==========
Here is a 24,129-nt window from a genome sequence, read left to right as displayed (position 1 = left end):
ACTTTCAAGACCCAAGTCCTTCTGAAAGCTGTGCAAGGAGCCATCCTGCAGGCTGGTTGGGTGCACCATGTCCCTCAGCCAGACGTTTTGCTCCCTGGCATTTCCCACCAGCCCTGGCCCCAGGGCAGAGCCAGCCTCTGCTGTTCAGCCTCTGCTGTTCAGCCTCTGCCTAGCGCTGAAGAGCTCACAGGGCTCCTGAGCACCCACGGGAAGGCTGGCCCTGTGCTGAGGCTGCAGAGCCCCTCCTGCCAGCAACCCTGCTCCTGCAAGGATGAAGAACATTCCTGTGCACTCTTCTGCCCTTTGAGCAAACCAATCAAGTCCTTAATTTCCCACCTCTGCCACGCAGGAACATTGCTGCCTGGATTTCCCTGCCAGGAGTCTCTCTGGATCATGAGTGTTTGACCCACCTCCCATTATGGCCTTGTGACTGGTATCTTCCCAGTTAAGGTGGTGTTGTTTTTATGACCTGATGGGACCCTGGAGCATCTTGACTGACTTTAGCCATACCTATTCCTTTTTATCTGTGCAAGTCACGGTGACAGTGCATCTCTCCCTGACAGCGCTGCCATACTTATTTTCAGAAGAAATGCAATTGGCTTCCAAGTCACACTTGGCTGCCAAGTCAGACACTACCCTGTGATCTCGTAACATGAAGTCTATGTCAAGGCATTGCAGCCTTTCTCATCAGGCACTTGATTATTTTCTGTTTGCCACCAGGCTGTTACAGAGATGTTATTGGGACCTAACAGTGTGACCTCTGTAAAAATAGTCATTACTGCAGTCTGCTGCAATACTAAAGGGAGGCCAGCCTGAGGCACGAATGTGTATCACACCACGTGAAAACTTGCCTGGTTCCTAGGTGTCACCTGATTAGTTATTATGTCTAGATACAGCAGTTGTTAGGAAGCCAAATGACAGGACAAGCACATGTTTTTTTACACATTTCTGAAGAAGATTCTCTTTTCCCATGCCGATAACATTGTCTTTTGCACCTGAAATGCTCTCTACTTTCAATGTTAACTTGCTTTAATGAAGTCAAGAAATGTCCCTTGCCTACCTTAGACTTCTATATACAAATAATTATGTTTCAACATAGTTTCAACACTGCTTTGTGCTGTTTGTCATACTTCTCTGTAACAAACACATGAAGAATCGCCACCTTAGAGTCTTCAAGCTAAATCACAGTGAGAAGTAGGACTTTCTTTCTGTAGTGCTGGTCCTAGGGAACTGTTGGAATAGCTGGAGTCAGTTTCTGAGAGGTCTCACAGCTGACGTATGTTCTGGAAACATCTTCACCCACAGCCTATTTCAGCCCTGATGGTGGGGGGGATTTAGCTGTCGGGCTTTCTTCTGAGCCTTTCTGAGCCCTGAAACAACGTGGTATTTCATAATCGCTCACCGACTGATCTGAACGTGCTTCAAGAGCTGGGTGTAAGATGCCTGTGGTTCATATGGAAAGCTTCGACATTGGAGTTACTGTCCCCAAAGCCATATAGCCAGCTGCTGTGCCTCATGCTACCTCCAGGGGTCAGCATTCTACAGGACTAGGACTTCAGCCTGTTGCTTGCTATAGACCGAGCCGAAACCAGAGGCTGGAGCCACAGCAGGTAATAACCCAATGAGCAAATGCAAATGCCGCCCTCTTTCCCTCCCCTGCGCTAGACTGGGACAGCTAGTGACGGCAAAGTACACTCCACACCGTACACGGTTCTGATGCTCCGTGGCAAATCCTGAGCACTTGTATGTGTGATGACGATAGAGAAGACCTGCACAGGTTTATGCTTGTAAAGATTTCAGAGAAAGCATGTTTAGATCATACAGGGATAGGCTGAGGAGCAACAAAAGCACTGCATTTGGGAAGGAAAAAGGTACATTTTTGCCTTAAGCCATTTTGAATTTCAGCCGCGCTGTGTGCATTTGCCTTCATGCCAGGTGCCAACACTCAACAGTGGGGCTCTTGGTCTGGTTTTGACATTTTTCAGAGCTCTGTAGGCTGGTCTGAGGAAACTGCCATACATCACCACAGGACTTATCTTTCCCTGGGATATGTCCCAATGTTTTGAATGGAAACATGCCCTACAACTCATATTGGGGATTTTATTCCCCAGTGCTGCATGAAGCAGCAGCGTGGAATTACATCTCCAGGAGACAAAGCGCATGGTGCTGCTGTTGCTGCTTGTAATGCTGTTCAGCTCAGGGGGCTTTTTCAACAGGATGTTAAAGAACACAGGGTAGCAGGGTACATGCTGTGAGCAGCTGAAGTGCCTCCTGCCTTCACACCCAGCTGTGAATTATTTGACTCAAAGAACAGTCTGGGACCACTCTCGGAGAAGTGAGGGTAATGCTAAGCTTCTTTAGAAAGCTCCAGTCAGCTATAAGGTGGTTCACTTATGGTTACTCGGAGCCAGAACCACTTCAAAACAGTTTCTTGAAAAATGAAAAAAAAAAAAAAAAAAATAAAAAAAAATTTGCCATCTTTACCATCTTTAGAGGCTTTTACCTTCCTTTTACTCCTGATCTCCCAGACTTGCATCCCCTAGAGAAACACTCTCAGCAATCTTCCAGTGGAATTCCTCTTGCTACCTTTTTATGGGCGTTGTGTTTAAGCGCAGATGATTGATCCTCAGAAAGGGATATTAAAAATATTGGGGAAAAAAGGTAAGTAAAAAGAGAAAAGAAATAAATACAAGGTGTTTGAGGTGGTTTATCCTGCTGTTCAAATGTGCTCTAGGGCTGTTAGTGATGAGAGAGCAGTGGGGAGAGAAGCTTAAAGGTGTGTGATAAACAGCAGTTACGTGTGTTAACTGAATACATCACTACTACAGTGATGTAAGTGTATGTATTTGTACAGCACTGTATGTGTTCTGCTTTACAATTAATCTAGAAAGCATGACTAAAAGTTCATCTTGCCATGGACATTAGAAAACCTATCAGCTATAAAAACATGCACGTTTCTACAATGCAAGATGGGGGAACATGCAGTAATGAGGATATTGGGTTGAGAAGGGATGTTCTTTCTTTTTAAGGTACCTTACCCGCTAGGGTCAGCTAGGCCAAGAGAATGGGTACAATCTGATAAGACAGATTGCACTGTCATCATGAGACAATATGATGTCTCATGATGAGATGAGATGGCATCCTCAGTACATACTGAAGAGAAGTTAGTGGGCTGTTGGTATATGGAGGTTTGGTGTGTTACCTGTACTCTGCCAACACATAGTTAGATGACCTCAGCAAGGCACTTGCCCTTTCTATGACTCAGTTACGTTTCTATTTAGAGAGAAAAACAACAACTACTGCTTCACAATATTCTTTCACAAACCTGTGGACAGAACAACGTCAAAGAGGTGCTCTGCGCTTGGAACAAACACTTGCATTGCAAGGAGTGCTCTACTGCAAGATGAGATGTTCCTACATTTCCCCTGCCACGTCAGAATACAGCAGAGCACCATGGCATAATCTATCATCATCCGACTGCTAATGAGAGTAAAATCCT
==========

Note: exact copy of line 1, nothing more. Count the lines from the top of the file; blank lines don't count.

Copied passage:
Here is a 24,129-nt window from a genome sequence, read left to right as displayed (position 1 = left end):